Pixar’s latest is a celebration of humanity and finding happiness in a confusing world
There’s a space between chasing a dream and finding your calling that Pixar’s latest film, Soul, spends most of its runtime occupying. Rather, that’s where the film lives and breathes. In the same way that we watched Woody figure out his purpose in a world without Andy, Remy finding the perfect conduit for his culinary dreams, Mike Wazowski becoming the best monster he can be even if he isn’t the scariest, or Carl going on the adventure of a lifetime, Soul is another Pixar classic about the enlightenment that comes with realizing your worth and your place in the world. It also grapples with the heavy emotional and existential themes that give Inside Out and Coco their resonance. What I’m trying to say is that Soul is a quintessential Pixar film, one that writer-director Pete Docter has been working toward for two decades. It’s Pixar’s best film of the last decade and arguably one of its flat out best works.
It’s about a teacher, Joe (voiced by Jamie Foxx), who is still chasing his ever-dwindling dream of being a professional jazz musician. On the day he catches a break and lands a gig playing piano alongside Dorothea (Angela Bassett), he has an accident that puts him in metaphysical limbo. Joe’s soul leaves his body and heads for the Great Beyond, where he meets a young soul without a personality, 22 (Tina Fey). The two head back to Earth so Joe can reclaim his body and 22 can learn about life. I swear the movie is less confusing than that description.
Right from the jump, Soul just feels different. No, it’s not because this is the first Pixar film to be led by Black characters, although the different perspective is very welcome. Docter, co-writer/director Kemp Powers, and co-writer Mike Jones have created something that feels alive from its first frame. We know Joe, someone like Joe, or we are Joe ourselves. Probably a mix of all three. Pixar has built its legacy on showing us new worlds we can only imagine. Soul shows us the world we all know. Buoyed by friends and family, burdened by responsibility, Joe navigates his day to day so he can chase dreams at night. At least, that’s the feeling we get. Soul takes place over a single day, but it’s clear Joe has been in this routine for a while.
When he returns to Earth with 22, suddenly everything is differently familiar. Back on the ground, the two take on corporeal form with a twist: 22 inhabits Joe’s body and Joe ends up as a cat (again, I promise it all makes sense within the film). As Joe and 22 work their way around New York, Joe finds himself in his day job role as he teaches 22 about life on Earth. There are plenty of jokes about 22 experiencing things like pizza or walking for the first time, but the important thing is that Joe gets to literally see himself from the outside. Joe’s been so focused on his music that he’s kind of lost sight of everything else. A visit from a student and a trip to the barbershop open up Joe’s perspective, allowing him to think beyond himself in a way he clearly hasn’t in a long time. The more Joe learns about the people around him, the more he begins to understand his place in the world. In a movie about the importance of human connection, Joe’s conversation with his barber (Donnell Rawlings) may be its most insightful moment.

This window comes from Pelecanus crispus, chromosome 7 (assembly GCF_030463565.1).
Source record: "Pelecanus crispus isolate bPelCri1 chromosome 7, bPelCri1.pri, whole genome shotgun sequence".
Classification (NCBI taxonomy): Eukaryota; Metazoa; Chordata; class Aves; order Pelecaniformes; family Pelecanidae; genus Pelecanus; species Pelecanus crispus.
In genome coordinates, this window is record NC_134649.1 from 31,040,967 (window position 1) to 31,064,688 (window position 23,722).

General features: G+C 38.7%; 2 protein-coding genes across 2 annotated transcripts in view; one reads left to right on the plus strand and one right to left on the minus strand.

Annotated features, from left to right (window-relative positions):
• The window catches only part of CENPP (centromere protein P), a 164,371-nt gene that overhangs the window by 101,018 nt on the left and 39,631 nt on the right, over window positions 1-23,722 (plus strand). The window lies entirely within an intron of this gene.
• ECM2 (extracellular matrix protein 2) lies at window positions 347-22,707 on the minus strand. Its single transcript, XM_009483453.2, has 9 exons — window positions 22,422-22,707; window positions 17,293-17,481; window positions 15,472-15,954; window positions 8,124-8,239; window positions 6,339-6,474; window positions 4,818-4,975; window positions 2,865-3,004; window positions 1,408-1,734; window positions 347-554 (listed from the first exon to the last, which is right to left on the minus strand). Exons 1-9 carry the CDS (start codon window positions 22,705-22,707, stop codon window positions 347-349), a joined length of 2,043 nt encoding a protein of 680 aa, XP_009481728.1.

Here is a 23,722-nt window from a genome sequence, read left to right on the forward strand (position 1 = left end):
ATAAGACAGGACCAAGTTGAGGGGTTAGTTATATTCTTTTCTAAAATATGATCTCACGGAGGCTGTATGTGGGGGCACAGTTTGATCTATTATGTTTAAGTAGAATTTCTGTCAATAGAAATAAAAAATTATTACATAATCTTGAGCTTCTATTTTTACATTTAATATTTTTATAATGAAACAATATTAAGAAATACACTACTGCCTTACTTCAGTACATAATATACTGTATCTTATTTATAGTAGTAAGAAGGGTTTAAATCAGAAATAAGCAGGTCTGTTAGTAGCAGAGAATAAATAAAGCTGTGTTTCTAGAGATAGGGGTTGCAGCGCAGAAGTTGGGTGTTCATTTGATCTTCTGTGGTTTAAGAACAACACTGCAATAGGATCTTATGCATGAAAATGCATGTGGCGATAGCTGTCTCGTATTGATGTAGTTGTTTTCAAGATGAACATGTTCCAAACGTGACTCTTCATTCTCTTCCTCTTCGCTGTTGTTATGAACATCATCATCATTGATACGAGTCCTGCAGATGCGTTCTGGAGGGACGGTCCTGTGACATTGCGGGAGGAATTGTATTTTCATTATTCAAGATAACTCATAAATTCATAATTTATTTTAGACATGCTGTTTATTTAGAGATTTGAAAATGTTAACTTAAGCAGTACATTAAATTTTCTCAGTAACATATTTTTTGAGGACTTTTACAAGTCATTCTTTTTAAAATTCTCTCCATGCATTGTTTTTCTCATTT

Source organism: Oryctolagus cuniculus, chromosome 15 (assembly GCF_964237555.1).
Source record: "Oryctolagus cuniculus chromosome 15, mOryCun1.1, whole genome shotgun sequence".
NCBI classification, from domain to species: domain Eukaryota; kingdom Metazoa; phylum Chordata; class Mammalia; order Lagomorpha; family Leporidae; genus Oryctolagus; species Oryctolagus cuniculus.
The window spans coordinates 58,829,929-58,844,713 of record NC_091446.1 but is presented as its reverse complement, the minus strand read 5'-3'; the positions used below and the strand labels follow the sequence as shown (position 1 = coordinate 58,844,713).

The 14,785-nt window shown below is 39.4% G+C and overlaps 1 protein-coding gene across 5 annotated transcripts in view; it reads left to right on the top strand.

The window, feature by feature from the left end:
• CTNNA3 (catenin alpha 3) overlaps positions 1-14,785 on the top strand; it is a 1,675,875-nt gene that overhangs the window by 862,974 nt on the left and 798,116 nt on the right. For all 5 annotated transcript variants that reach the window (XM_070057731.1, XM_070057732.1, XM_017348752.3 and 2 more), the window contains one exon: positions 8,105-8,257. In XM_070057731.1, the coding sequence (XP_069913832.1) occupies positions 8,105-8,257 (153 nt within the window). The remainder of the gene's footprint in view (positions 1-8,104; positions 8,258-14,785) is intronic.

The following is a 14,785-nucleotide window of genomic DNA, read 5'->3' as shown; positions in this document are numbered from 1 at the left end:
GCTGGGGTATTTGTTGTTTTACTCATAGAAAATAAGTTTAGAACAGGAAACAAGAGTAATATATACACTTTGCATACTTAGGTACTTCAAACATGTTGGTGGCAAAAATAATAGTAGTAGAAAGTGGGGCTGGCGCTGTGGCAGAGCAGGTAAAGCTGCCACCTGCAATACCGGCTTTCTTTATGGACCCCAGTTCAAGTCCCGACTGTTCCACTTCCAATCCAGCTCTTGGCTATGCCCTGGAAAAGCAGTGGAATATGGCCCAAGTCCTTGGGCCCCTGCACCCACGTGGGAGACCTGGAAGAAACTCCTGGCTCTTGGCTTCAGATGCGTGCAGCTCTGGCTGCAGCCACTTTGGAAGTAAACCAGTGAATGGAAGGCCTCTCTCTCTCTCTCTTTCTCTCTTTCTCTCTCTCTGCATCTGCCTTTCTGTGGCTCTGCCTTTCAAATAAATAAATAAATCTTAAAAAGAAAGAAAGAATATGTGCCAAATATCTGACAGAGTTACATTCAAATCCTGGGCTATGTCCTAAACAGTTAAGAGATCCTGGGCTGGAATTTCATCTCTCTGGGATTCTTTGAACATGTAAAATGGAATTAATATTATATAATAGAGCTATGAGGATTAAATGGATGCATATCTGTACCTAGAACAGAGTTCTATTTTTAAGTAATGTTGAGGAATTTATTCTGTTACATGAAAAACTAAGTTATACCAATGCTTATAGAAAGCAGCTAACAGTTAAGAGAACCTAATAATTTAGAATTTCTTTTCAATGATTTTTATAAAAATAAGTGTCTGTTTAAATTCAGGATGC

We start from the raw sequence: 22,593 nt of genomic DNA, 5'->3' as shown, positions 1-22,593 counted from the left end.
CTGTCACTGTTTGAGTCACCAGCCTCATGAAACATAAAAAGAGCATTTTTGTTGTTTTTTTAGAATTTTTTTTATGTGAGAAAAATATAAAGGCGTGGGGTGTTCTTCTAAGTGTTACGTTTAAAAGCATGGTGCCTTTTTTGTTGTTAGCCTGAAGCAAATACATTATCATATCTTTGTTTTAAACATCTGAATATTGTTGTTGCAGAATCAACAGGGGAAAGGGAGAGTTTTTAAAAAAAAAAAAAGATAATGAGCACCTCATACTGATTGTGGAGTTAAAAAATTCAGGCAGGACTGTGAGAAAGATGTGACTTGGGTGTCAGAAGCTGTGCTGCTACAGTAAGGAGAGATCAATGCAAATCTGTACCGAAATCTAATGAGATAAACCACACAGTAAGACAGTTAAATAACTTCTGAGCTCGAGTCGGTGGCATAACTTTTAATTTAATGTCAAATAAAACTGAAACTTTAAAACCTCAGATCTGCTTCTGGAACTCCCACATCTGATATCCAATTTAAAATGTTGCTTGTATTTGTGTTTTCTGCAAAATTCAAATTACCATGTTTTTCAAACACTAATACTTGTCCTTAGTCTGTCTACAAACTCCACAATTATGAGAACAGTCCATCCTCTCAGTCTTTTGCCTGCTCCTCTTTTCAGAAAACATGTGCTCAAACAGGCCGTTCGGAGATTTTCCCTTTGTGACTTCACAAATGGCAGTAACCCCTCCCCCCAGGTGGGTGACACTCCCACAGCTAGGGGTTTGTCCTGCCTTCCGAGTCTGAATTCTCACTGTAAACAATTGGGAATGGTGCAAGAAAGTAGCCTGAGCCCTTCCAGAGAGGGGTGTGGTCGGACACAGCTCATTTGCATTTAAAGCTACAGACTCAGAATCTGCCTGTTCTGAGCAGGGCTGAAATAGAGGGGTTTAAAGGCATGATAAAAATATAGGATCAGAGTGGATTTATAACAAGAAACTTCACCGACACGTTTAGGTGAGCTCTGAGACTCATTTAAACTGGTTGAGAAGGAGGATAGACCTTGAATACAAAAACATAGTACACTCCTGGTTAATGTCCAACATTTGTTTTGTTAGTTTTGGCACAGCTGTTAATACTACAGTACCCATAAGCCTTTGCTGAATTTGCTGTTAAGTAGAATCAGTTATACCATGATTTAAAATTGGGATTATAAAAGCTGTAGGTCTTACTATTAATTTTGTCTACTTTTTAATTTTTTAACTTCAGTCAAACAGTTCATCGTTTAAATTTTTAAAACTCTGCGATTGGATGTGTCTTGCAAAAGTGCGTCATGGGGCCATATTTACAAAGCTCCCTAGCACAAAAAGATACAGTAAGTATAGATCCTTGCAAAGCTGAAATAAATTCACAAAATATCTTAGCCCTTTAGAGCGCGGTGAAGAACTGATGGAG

One recurring idea that stood out to me is the notion that we are born to do something. It’s really easy to say that about people whose success garners a lot of attention. What about the everyday people who are no less great at something, but don’t get the attention or opportunities they deserve? It seems to me that being born to do a particular thing implies a belief in fate or destiny. But so often we deny what could be called fate when what we perceive it to be taking us away from our desired path. Soul isn’t directly about fate versus free will, but it’s something I couldn’t get away from and it made the film a richer experience for me. I can extend that sentiment to nearly everything about Soul, really. The visuals are transcendent, particularly in the scenes in the Great Beyond. The writing is sharp and observant. I don’t know if I have the words to describe Trent Reznor and Atticus Ross’ score, but it conveys a sense of ethereal wonderment and I can’t get it out of my head.
It made me think about an old friend of mine named David. Of all my musically gifted friends, he was probably the most gifted. He got on well with everyone and was a delight to be around. He worked random jobs while playing in bands and working on his producing skills. We weren’t super close, but one of the remarkable things about David was that he seemed to always have time for everyone. Once in college we spent an afternoon trying to put JAY Z acapella verses over beats David had made. For however much I enjoy listening to music, I can’t tell you the first thing about playing an instrument or producing a song. We spent a few hours at it and made almost no progress. David, somehow, didn’t lose patience with me. He kept trying to make it make sense until we decided to do something else. I look back at that day, some 15-plus years ago, and wonder if David would go on to teach music if he weren’t able to play his own music professionally. I feel like he’d be happy either way. That’s just conjecture, unfortunately, as David passed away a few years ago. I don’t bring this up to be a downer, but as a testament to the film’s power. It lives in a melancholic place and the film’s empathy is so palpable that it’s easy to get lost in yourself. Anyway, Soul is a remarkable film.
Soul lands on Disney+ on Christmas Day